Thank you for your return response and email regarding my inquiry about your age limits with Bright Pink. It is much appreciated as my last email did not receive a response.

With regard to the main focus and message of Bright Pink, I am in complete agreement that there is a need and a void that has been filled with the Bright Pink organization. And as a 25 year veteran educator, I understand the need for education, prevention, awareness and self-advocacy. Your message is clear in that sense and Ms. Avner's brave decision to have a preventive mastectomy was indeed both an intelligent and courageous choice.

My confusion, however is with the mix of both prevention and survivorship with regard to all ages of individuals. And while I agree that prevention is key for saving lives, the age cutoff, in my opinion, is extremely exclusionary. If the notion is to save lives with this disease, then age is a factor that doesn't belong in the mix. I equate that to having a breast cancer-based organization only for specific ethnic backgrounds - a puzzling notion at best. And as we all know, this disease crosses all gender, ethnic and age boundaries. I shutter to think about a 46 year old woman seeking support for prevention should she identify as high risk. Would you turn her away as you did me?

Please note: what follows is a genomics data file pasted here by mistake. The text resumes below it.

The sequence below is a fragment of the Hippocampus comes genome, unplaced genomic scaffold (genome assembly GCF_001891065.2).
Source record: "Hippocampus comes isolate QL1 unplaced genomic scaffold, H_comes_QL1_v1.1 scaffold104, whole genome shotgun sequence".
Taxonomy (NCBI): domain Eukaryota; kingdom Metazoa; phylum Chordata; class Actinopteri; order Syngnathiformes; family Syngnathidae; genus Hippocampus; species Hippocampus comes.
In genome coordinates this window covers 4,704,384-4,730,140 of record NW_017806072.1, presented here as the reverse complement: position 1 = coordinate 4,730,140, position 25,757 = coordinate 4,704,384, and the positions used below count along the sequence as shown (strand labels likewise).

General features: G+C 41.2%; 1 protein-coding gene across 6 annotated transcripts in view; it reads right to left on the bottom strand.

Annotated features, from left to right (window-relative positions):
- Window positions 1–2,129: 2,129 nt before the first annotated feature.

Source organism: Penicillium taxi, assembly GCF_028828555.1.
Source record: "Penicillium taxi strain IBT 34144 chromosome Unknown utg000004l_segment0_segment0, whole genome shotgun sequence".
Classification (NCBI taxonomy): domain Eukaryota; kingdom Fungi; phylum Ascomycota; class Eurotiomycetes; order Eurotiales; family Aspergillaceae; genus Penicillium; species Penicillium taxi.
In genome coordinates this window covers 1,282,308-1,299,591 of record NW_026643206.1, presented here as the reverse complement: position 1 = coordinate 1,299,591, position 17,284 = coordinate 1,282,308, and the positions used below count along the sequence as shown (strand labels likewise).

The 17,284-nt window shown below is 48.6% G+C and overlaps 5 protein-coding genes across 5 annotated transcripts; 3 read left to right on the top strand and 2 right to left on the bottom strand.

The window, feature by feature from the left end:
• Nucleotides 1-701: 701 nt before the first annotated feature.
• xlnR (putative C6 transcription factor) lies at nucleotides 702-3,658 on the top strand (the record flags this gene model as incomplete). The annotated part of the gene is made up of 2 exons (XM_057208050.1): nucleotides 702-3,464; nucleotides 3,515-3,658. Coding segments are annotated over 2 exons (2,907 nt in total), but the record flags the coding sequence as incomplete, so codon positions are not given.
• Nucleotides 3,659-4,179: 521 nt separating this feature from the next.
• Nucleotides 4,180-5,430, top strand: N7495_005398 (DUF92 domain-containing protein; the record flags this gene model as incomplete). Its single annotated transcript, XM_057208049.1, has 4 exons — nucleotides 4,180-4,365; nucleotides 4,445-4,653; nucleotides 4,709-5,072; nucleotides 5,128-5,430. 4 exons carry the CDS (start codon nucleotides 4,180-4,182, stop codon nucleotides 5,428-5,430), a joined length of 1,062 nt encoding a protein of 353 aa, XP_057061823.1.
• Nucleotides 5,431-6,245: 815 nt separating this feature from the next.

Additionally, I am further confused about your message that specifically focuses on prevention and yet you feature breast cancer survivors and Fab-U-Wish Winners who have also been diagnosed on your website. So, in light of this, it does appear that survivors are welcomed to Bright Pink - well, as long as they're between the ages of 18 and 45. 

And with regard to Bright Pink teaming up with the Kentucky Derby SURVIVORS Parade this year, I find it odd and ironic that although your 'specific focus' is with 'YOUNG women' - Bright Pink is accepting funds and donations on behalf of the 140 survivors participating in the parade to which many are clearly over your age bracket of 45. Why would you welcome funding for ALL ages when your specific focus is on YOUNG women. Such a mixed message and disconnect in my opinion, wouldn't you agree? But, in case you're unclear, here is verbatim, what is documented on the Kentucky Derby website:

Kentucky Oaks 140 Survivors Parade

Thank you for nominating and sharing your survivor’s story, voting for your favorite and most inspirational story, and for donating to Bright Pink on behalf of your favorite nominee. Your participation and your donations will help to educate, support and empower young women nationwide in prevention of breast and ovarian cancer. You can still donate to Bright Pink, now!

So my hope, is that in the future, Ms. Avner will consider opening up prevention, awareness, camaraderie and advocacy for ALL ages of individuals that is inclusive of both genders. I would like to think that the main goal should purely focus on saving lives.